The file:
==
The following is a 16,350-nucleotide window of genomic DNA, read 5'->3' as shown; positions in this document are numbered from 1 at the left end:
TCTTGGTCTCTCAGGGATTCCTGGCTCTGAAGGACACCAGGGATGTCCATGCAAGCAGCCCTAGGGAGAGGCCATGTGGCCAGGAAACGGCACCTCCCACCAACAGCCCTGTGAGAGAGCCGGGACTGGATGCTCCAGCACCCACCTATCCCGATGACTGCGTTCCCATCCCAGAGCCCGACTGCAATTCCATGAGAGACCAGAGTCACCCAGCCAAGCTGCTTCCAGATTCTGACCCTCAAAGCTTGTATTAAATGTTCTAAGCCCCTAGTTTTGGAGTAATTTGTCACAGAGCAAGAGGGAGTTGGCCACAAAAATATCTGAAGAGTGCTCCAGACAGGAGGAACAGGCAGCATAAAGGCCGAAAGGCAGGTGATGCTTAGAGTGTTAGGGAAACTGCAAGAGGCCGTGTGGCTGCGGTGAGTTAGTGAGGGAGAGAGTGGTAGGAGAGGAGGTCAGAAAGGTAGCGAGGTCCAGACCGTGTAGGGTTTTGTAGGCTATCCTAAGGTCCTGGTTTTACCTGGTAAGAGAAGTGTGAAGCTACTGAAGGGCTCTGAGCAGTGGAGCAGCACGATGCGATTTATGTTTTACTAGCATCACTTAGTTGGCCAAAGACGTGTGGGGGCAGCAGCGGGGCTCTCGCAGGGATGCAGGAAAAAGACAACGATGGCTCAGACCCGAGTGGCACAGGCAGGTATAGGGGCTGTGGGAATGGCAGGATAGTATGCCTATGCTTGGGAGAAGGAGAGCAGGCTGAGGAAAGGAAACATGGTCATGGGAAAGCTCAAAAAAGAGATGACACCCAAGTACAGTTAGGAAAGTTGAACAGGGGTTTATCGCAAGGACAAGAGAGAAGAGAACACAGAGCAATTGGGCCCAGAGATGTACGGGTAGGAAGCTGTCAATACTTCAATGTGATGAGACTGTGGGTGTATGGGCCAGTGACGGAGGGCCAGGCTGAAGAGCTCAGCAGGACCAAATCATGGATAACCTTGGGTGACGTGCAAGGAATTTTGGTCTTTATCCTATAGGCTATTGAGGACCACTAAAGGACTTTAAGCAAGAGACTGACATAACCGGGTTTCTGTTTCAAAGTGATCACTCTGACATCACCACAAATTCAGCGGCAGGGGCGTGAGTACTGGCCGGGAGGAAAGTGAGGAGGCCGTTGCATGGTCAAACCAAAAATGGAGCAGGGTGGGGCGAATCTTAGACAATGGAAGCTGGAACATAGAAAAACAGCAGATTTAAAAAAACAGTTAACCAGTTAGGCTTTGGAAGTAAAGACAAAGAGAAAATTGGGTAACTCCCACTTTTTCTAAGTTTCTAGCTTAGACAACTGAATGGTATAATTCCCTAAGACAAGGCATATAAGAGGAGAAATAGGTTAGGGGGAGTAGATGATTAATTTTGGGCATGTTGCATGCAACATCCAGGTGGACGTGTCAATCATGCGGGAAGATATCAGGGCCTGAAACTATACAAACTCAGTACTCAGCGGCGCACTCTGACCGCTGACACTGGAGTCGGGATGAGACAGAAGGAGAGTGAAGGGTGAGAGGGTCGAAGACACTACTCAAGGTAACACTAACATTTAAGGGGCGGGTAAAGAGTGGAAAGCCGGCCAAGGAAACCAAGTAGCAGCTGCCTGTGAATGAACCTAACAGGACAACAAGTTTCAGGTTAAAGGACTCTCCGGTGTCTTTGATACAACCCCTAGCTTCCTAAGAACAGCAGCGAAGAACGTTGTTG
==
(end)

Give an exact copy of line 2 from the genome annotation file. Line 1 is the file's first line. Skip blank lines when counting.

TCTTGGTCTCTCAGGGATTCCTGGCTCTGAAGGACACCAGGGATGTCCATGCAAGCAGCCCTAGGGAGAGGCCATGTGGCCAGGAAACGGCACCTCCCACCAACAGCCCTGTGAGAGAGCCGGGACTGGATGCTCCAGCACCCACCTATCCCGATGACTGCGTTCCCATCCCAGAGCCCGACTGCAATTCCATGAGAGACCAGAGTCACCCAGCCAAGCTGCTTCCAGATTCTGACCCTCAAAGCTTGTATTAAATGTTCTAAGCCCCTAGTTTTGGAGTAATTTGTCACAGAGCAAGAGGGAGTTGGCCACAAAAATATCTGAAGAGTGCTCCAGACAGGAGGAACAGGCAGCATAAAGGCCGAAAGGCAGGTGATGCTTAGAGTGTTAGGGAAACTGCAAGAGGCCGTGTGGCTGCGGTGAGTTAGTGAGGGAGAGAGTGGTAGGAGAGGAGGTCAGAAAGGTAGCGAGGTCCAGACCGTGTAGGGTTTTGTAGGCTATCCTAAGGTCCTGGTTTTACCTGGTAAGAGAAGTGTGAAGCTACTGAAGGGCTCTGAGCAGTGGAGCAGCACGATGCGATTTATGTTTTACTAGCATCACTTAGTTGGCCAAAGACGTGTGGGGGCAGCAGCGGGGCTCTCGCAGGGATGCAGGAAAAAGACAACGATGGCTCAGACCCGAGTGGCACAGGCAGGTATAGGGGCTGTGGGAATGGCAGGATAGTATGCCTATGCTTGGGAGAAGGAGAGCAGGCTGAGGAAAGGAAACATGGTCATGGGAAAGCTCAAAAAAGAGATGACACCCAAGTACAGTTAGGAAAGTTGAACAGGGGTTTATCGCAAGGACAAGAGAGAAGAGAACACAGAGCAATTGGGCCCAGAGATGTACGGGTAGGAAGCTGTCAATACTTCAATGTGATGAGACTGTGGGTGTATGGGCCAGTGACGGAGGGCCAGGCTGAAGAGCTCAGCAGGACCAAATCATGGATAACCTTGGGTGACGTGCAAGGAATTTTGGTCTTTATCCTATAGGCTATTGAGGACCACTAAAGGACTTTAAGCAAGAGACTGACATAACCGGGTTTCTGTTTCAAAGTGATCACTCTGACATCACCACAAATTCAGCGGCAGGGGCGTGAGTACTGGCCGGGAGGAAAGTGAGGAGGCCGTTGCATGGTCAAACCAAAAATGGAGCAGGGTGGGGCGAATCTTAGACAATGGAAGCTGGAACATAGAAAAACAGCAGATTTAAAAAAACAGTTAACCAGTTAGGCTTTGGAAGTAAAGACAAAGAGAAAATTGGGTAACTCCCACTTTTTCTAAGTTTCTAGCTTAGACAACTGAATGGTATAATTCCCTAAGACAAGGCATATAAGAGGAGAAATAGGTTAGGGGGAGTAGATGATTAATTTTGGGCATGTTGCATGCAACATCCAGGTGGACGTGTCAATCATGCGGGAAGATATCAGGGCCTGAAACTATACAAACTCAGTACTCAGCGGCGCACTCTGACCGCTGACACTGGAGTCGGGATGAGACAGAAGGAGAGTGAAGGGTGAGAGGGTCGAAGACACTACTCAAGGTAACACTAACATTTAAGGGGCGGGTAAAGAGTGGAAAGCCGGCCAAGGAAACCAAGTAGCAGCTGCCTGTGAATGAACCTAACAGGACAACAAGTTTCAGGTTAAAGGACTCTCCGGTGTCTTTGATACAACCCCTAGCTTCCTAAGAACAGCAGCGAAGAACGTTGTTG